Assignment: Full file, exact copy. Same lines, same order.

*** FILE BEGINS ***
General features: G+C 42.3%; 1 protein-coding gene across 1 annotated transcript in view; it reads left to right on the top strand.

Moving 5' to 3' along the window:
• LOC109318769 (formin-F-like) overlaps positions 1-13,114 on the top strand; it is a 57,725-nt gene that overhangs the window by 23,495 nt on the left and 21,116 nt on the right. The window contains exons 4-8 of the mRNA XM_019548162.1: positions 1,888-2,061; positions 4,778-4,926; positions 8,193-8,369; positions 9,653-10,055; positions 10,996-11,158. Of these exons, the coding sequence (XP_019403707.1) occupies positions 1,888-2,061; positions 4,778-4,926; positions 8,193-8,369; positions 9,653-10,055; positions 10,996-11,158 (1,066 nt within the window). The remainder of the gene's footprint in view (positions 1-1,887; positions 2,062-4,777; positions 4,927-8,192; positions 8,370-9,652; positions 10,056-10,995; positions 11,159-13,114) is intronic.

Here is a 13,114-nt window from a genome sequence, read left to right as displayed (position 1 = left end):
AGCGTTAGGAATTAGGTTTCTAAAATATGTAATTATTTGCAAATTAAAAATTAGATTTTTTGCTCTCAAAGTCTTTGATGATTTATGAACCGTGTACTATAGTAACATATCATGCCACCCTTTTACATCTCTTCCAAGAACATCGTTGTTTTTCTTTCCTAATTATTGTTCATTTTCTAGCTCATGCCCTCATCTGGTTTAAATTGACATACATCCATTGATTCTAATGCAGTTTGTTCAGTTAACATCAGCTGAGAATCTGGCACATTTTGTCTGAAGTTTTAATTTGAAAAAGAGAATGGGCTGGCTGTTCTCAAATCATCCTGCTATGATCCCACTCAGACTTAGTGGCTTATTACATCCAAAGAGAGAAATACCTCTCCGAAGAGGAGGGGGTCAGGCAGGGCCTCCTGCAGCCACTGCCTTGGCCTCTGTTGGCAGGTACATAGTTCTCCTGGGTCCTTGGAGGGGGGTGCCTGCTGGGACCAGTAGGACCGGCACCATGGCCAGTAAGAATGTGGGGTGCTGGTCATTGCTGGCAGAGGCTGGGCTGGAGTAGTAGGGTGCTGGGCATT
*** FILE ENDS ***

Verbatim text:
General features: G+C 42.3%; 1 protein-coding gene across 1 annotated transcript in view; it reads left to right on the top strand.

Moving 5' to 3' along the window:
• LOC109318769 (formin-F-like) overlaps positions 1-13,114 on the top strand; it is a 57,725-nt gene that overhangs the window by 23,495 nt on the left and 21,116 nt on the right. The window contains exons 4-8 of the mRNA XM_019548162.1: positions 1,888-2,061; positions 4,778-4,926; positions 8,193-8,369; positions 9,653-10,055; positions 10,996-11,158. Of these exons, the coding sequence (XP_019403707.1) occupies positions 1,888-2,061; positions 4,778-4,926; positions 8,193-8,369; positions 9,653-10,055; positions 10,996-11,158 (1,066 nt within the window). The remainder of the gene's footprint in view (positions 1-1,887; positions 2,062-4,777; positions 4,927-8,192; positions 8,370-9,652; positions 10,056-10,995; positions 11,159-13,114) is intronic.

Here is a 13,114-nt window from a genome sequence, read left to right as displayed (position 1 = left end):
AGCGTTAGGAATTAGGTTTCTAAAATATGTAATTATTTGCAAATTAAAAATTAGATTTTTTGCTCTCAAAGTCTTTGATGATTTATGAACCGTGTACTATAGTAACATATCATGCCACCCTTTTACATCTCTTCCAAGAACATCGTTGTTTTTCTTTCCTAATTATTGTTCATTTTCTAGCTCATGCCCTCATCTGGTTTAAATTGACATACATCCATTGATTCTAATGCAGTTTGTTCAGTTAACATCAGCTGAGAATCTGGCACATTTTGTCTGAAGTTTTAATTTGAAAAAGAGAATGGGCTGGCTGTTCTCAAATCATCCTGCTATGATCCCACTCAGACTTAGTGGCTTATTACATCCAAAGAGAGAAATACCTCTCCGAAGAGGAGGGGGTCAGGCAGGGCCTCCTGCAGCCACTGCCTTGGCCTCTGTTGGCAGGTACATAGTTCTCCTGGGTCCTTGGAGGGGGGTGCCTGCTGGGACCAGTAGGACCGGCACCATGGCCAGTAAGAATGTGGGGTGCTGGTCATTGCTGGCAGAGGCTGGGCTGGAGTAGTAGGGTGCTGGGCATT